Front Page Titles (by Subject) J. H. Newman to Sir John Acton. - Selections from the Correspondence of the First Lord Acton, Vol. I (Cardinal Newman, Lady Blennerhassett, W.E. Gladstone)
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J. H. Newman to Sir John Acton. - John Emerich Edward Dalberg, Lord Acton, Selections from the Correspondence of the First Lord Acton, Vol. I (Cardinal Newman, Lady Blennerhassett, W.E. Gladstone) 
Selections from the Correspondence of the First Lord Acton, edited with and Introduction by John Neville Figgis and Renald Vere Laurence. Vol. I Correspondence with Cardinal Newman, Lady Blennerhassett, W.E. Gladstone and Others (London: Longmans, Gree and Co., 1917).
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J. H. Newman to Sir John Acton.
My dear Sir John,—
As to Manning, I cannot quite follow you. I am sure he has a great respect for you. His Lectures contain scarcely a sentiment surely which you could not accept. The Register spoke of them as if they even agreed practically with writers like Döllinger. In consequence he wrote a letter, which appeared in the Register of May 25, in which he so explained his views that it would be very difficult to find the fault of them. He said (if I recollect) that the possessions of the Holy See had been lost and recovered again and again—and so it would go on till the end of time. This quite removed any idea of his predicting the speedy end of all things. Then again, instead of any strong declaration on the subject of the temporal power, he said that two things were attributes of the Pope, first, that he could not rightly be a subject; secondly, that he had a spiritual jurisdiction over Kings. People who don’t know him well, seem to me to misunderstand him. He is most sensitively alive to the enormous difficulties, political, social, and intellectual, in which we are.
And now as to myself, since you evidently wish me to say that I am not an advocate of the Temporal Power. I really do not feel there is any call on me to give my opinion—rather, duty lies the other way. It is difficult to state all my reasons.
1. The Duke of Wellington said that a great power cannot have a little war—and I say that a great subject cannot have a little book. Such a theme would require a whole treatise in order to bring out what I thought and why I thought it.
2. I simply have no right to speak. I am not called to do so by position, or any external relation. Why should I speak more than another? If I had deeply studied the subject, that might be a reason, est cuique in suâ arte credendum. But what is the fact? Why, that my life has been cut up so that I have followed out nothing, and have got just a smattering of many things, and am an authority in none. I might have pursued history, or theology, or metaphysics; but I am at the end of life, and have no claim to give an opinion in any one of them. You can’t think how this weighs upon me. Every one has his primâ facie view of things, and I have mine. I have a right to have it, no right to obtrude it on others. This would not justify me to pretend to hold what I do not see my way to hold, but it does oblige me not to profess what I do not see my way to prove.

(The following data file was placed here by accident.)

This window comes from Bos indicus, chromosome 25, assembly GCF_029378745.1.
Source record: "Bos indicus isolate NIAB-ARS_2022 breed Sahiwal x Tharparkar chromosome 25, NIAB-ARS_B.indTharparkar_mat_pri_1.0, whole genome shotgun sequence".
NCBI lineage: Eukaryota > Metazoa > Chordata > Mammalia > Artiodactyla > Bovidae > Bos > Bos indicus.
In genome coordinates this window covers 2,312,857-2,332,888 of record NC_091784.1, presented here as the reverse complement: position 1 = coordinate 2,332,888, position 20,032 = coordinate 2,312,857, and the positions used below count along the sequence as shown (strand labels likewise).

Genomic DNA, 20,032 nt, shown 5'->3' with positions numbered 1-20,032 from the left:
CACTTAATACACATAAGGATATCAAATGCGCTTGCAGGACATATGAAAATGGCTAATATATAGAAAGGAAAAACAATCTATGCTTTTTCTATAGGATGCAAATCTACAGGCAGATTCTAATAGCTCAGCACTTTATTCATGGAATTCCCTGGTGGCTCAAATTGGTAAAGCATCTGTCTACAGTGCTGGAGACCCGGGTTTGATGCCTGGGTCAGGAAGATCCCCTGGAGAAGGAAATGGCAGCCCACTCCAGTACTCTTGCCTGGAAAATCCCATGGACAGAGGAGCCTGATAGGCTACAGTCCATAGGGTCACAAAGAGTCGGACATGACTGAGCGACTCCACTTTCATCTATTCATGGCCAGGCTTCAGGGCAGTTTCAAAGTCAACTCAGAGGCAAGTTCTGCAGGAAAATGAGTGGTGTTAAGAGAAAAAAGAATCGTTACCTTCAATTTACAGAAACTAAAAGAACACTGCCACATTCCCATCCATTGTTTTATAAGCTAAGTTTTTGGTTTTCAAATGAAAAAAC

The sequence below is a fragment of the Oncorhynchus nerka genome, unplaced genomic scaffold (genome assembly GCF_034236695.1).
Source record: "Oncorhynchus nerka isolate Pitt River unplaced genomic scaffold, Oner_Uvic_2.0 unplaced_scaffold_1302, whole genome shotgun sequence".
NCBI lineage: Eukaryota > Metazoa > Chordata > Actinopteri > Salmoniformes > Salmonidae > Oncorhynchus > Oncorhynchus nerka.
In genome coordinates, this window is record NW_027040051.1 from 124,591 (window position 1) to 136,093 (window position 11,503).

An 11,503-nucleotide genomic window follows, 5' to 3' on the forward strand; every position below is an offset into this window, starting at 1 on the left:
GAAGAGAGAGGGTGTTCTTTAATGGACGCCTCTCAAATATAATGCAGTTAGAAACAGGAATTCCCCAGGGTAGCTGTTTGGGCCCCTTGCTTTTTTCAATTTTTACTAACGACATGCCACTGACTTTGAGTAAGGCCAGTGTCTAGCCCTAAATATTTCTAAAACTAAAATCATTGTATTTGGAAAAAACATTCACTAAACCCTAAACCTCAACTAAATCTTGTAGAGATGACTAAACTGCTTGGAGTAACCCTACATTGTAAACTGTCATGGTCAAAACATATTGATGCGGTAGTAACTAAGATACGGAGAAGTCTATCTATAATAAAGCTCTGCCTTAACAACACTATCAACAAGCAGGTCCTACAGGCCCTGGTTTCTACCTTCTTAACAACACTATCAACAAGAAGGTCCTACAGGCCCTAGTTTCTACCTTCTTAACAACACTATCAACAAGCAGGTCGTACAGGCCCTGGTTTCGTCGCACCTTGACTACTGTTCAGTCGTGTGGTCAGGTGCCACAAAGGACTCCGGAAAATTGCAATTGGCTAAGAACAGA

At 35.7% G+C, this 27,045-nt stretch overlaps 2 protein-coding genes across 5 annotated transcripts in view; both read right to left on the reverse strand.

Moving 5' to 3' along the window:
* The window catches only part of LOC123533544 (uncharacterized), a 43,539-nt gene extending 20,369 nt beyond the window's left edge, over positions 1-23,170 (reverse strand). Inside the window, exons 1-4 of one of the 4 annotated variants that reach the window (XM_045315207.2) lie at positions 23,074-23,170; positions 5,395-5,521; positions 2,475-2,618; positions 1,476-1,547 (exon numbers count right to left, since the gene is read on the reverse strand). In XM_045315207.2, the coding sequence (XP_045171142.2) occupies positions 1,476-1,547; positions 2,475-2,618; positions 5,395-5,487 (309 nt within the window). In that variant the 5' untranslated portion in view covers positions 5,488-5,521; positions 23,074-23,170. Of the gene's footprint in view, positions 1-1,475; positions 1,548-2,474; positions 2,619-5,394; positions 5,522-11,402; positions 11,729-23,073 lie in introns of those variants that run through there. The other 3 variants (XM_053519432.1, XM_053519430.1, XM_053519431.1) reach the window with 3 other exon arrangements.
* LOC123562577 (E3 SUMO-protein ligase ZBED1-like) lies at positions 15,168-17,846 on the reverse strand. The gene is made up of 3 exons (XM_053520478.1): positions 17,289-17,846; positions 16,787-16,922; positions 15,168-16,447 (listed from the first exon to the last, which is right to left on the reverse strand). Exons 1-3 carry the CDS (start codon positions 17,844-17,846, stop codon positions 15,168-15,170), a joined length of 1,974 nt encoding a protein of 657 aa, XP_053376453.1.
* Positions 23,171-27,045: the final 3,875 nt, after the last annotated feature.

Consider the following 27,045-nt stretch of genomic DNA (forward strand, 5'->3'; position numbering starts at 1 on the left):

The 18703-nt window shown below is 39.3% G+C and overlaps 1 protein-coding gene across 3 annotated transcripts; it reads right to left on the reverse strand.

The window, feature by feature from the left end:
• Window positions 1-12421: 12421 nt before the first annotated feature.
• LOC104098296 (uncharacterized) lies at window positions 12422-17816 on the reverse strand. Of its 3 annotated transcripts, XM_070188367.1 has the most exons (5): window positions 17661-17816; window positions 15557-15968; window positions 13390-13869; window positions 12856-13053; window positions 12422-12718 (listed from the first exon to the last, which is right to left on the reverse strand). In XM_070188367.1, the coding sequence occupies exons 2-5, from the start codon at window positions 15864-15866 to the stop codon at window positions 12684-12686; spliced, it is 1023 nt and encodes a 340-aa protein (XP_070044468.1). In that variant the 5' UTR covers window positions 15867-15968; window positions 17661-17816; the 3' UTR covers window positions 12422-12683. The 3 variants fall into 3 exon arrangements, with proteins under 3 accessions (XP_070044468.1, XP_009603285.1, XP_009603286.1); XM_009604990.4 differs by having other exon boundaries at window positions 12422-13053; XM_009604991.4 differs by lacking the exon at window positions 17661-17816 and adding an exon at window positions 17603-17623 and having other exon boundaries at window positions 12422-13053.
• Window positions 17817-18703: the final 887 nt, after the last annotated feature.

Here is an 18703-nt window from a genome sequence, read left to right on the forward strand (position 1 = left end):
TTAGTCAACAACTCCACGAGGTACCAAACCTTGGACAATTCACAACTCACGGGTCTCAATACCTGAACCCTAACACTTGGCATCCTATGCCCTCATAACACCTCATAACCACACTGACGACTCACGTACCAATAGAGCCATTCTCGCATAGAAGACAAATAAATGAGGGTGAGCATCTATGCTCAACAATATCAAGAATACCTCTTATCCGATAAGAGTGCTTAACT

3. Accordingly I think I fulfil my duty in keeping silence. You may be sure that people wish me to speak on the other side, and to maintain the Temporal Power. That I have not done; and the omission itself is going a great way. People take words in the last Rambler to allude to me; and the very fact that I do not repudiate the sentiment ascribed to me there is in some measure avowing that sentiment myself. You may be sure that there are people watching me very narrowly, and who would rejoice if I brought out in any tangible form what they believe I hold in my heart.
4. I cannot but feel bound to consult for my body here. An imprudent act might get them into great trouble. To tell you something in confidence, already has Propaganda been on the point of inflicting a most serious injury on us, by altering, without telling us, our Rule, at the suggestion of others. It might destory us by a stroke of the pen. The Pope out of kindness appointed me Head fourteen years ago. If I died, Propaganda would have a precedent, if it chose, of dispensing with our Rule, and choosing a second head for the body (please not to mention this) and in a number of other ways it might be our ruin.
5. But lastly, who saved us, in our late danger? It was the Pope himself, and the Pope only. I am bound in gratitude to him.
But the post is going.—Ever yours affectionately,
John H. Newman.